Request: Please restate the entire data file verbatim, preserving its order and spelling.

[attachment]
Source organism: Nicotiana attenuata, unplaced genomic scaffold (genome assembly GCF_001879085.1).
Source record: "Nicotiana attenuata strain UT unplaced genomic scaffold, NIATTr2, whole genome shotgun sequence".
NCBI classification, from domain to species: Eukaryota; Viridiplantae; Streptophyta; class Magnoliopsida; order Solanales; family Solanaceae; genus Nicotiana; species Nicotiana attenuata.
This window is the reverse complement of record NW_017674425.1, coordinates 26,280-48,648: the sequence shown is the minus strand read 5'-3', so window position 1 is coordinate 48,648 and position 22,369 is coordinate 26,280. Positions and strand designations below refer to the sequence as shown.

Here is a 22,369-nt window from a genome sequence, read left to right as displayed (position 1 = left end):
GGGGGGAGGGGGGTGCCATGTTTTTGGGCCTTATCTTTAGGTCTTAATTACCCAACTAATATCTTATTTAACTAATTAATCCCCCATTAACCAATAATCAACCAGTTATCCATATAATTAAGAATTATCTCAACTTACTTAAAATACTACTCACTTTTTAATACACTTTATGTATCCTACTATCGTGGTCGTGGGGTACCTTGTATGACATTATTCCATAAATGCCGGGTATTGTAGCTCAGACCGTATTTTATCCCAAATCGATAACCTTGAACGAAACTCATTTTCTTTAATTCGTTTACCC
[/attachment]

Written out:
Source organism: Nicotiana attenuata, unplaced genomic scaffold (genome assembly GCF_001879085.1).
Source record: "Nicotiana attenuata strain UT unplaced genomic scaffold, NIATTr2, whole genome shotgun sequence".
NCBI classification, from domain to species: Eukaryota; Viridiplantae; Streptophyta; class Magnoliopsida; order Solanales; family Solanaceae; genus Nicotiana; species Nicotiana attenuata.
This window is the reverse complement of record NW_017674425.1, coordinates 26,280-48,648: the sequence shown is the minus strand read 5'-3', so window position 1 is coordinate 48,648 and position 22,369 is coordinate 26,280. Positions and strand designations below refer to the sequence as shown.

Here is a 22,369-nt window from a genome sequence, read left to right as displayed (position 1 = left end):
GGGGGGAGGGGGGTGCCATGTTTTTGGGCCTTATCTTTAGGTCTTAATTACCCAACTAATATCTTATTTAACTAATTAATCCCCCATTAACCAATAATCAACCAGTTATCCATATAATTAAGAATTATCTCAACTTACTTAAAATACTACTCACTTTTTAATACACTTTATGTATCCTACTATCGTGGTCGTGGGGTACCTTGTATGACATTATTCCATAAATGCCGGGTATTGTAGCTCAGACCGTATTTTATCCCAAATCGATAACCTTGAACGAAACTCATTTTCTTTAATTCGTTTACCC